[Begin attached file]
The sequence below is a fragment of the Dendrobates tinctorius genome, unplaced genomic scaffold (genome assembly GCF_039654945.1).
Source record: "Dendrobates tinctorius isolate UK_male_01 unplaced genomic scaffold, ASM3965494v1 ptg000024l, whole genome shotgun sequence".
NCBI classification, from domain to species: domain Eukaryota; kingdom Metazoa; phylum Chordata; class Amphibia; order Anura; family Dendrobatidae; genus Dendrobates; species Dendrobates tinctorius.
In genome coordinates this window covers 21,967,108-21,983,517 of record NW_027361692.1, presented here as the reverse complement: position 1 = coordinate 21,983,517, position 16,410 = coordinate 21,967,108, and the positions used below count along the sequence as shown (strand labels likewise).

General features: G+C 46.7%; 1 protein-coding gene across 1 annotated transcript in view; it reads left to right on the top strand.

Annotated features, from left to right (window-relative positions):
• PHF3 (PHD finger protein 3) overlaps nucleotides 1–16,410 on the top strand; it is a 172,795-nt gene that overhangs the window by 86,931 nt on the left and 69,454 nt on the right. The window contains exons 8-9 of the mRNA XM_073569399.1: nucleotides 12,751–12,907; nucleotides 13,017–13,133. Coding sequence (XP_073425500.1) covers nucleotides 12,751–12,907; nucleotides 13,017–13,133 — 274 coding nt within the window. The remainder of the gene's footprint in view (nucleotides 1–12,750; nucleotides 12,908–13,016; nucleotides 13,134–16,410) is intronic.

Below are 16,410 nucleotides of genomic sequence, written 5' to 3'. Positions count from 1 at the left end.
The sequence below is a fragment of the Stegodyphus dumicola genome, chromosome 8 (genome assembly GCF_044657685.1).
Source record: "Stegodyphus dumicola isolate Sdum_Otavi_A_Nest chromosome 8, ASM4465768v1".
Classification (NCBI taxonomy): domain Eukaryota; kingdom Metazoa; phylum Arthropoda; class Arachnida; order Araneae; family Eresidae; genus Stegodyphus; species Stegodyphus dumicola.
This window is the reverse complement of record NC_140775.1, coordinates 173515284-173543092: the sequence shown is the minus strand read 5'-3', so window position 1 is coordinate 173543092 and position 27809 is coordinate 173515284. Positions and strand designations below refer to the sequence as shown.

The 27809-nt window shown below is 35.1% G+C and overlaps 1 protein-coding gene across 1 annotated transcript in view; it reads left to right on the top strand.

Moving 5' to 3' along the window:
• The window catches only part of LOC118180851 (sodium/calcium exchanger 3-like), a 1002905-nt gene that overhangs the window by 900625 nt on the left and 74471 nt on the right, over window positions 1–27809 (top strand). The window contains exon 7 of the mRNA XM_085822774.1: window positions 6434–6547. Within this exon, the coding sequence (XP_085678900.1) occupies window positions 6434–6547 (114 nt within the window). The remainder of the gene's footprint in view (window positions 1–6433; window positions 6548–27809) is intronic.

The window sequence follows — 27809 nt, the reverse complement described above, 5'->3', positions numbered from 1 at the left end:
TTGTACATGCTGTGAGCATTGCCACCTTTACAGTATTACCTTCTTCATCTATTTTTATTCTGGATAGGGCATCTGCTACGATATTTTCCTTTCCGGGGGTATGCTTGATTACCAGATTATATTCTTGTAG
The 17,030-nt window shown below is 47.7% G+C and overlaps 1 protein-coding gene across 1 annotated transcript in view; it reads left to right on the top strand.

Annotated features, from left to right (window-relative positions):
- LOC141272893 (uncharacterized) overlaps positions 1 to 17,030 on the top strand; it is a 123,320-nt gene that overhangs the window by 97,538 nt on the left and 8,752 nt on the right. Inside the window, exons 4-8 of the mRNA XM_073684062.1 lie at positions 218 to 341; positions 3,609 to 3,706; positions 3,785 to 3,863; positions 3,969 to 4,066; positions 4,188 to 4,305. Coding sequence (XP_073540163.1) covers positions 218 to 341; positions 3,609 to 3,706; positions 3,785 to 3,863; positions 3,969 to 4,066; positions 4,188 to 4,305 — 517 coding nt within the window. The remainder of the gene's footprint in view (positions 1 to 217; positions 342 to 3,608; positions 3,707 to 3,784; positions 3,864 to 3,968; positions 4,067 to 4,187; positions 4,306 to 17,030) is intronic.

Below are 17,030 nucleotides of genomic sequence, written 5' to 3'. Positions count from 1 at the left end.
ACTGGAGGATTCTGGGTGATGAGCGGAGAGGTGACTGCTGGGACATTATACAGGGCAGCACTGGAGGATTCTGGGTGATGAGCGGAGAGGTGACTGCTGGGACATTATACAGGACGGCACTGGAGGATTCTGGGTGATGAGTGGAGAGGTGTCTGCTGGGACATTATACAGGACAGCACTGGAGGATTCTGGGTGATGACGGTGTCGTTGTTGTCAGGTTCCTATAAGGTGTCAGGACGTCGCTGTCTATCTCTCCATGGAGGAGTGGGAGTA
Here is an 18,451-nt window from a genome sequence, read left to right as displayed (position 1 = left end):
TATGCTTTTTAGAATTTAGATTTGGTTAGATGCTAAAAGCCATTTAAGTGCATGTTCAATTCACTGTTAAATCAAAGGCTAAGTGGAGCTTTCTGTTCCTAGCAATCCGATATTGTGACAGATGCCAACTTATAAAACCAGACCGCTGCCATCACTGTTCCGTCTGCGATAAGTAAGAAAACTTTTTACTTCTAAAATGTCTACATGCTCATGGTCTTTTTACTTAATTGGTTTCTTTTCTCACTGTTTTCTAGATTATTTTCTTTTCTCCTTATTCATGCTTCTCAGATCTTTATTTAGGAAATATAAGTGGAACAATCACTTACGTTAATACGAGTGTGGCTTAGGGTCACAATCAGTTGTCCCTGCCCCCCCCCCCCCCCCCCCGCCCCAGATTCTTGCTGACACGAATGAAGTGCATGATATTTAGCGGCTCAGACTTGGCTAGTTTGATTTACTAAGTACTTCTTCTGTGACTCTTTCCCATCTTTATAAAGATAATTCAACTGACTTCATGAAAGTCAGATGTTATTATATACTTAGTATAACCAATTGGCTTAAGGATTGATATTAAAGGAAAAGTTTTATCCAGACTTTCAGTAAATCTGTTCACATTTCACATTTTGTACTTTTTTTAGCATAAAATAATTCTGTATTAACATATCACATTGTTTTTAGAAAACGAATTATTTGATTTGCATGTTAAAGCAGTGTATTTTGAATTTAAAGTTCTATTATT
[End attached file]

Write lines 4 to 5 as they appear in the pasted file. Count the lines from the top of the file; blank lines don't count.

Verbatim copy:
In genome coordinates this window covers 21,967,108-21,983,517 of record NW_027361692.1, presented here as the reverse complement: position 1 = coordinate 21,983,517, position 16,410 = coordinate 21,967,108, and the positions used below count along the sequence as shown (strand labels likewise).

General features: G+C 46.7%; 1 protein-coding gene across 1 annotated transcript in view; it reads left to right on the top strand.